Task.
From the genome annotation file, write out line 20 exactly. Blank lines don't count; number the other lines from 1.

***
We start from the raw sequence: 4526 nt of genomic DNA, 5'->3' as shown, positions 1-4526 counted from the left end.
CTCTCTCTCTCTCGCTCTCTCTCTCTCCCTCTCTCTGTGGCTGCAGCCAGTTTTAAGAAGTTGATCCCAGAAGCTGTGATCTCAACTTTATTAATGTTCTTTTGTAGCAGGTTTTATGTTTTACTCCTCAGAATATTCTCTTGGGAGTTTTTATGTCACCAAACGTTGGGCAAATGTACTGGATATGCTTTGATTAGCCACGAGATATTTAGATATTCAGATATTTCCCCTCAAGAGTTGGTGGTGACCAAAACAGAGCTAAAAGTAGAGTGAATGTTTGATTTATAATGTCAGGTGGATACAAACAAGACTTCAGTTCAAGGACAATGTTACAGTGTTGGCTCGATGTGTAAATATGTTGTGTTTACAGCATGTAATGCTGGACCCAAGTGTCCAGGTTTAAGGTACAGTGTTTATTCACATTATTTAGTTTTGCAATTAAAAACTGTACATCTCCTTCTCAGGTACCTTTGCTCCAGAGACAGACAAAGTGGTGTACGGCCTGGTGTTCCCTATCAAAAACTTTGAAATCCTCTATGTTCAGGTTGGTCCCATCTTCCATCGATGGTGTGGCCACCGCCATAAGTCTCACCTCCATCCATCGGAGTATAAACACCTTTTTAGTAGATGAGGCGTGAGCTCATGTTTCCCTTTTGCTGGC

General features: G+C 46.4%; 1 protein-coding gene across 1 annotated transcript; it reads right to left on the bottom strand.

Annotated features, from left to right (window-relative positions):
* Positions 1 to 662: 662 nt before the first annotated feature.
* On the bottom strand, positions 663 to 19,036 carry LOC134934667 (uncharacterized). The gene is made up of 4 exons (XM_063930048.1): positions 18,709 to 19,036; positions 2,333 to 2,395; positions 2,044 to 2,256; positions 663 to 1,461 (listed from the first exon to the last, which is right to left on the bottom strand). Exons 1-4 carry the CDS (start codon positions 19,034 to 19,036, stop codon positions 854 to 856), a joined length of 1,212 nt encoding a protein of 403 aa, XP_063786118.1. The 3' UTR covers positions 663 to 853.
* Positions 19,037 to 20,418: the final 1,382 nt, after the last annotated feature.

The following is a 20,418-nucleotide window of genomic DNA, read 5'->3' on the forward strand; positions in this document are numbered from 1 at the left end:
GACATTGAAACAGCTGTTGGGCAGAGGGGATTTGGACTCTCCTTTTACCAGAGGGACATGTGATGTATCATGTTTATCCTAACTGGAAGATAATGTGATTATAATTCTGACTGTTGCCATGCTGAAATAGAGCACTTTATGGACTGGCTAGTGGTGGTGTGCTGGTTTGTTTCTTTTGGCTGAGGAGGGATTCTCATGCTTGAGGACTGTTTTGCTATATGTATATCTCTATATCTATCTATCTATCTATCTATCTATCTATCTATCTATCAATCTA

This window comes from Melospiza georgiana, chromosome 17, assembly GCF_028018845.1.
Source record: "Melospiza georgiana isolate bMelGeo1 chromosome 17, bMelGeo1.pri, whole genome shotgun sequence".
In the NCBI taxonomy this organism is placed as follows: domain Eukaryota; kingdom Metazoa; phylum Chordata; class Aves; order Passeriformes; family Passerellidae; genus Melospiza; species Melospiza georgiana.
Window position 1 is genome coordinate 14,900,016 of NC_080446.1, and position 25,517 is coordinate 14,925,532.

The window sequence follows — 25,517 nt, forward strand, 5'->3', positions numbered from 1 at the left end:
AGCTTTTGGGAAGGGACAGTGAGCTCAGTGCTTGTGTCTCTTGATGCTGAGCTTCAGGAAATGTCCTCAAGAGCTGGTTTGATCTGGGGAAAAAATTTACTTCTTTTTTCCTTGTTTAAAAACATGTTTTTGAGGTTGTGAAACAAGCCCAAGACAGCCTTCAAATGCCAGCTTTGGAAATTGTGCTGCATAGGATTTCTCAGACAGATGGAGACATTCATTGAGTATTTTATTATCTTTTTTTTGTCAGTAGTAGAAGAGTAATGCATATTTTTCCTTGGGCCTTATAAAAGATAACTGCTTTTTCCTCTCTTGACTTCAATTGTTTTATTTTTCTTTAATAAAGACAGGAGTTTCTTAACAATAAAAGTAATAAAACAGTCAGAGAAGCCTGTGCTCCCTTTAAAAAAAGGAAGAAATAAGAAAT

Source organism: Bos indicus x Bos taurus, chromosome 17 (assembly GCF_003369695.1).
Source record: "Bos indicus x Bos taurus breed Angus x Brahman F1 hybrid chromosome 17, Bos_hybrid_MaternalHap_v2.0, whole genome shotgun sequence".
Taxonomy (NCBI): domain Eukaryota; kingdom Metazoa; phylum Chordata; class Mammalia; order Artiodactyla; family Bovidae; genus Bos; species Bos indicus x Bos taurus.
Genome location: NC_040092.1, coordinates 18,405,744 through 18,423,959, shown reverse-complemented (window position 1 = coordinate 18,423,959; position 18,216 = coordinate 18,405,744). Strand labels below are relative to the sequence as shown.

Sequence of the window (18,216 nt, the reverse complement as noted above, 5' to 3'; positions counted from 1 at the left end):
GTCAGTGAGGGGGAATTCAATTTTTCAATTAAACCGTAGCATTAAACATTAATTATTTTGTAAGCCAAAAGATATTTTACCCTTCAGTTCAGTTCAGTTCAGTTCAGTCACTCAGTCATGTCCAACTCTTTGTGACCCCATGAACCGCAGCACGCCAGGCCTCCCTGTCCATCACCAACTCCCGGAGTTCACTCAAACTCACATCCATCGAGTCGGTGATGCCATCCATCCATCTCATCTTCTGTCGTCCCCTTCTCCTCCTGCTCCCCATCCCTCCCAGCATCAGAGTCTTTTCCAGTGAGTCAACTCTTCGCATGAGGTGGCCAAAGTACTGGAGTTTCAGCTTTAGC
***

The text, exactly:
Sequence of the window (18,216 nt, the reverse complement as noted above, 5' to 3'; positions counted from 1 at the left end):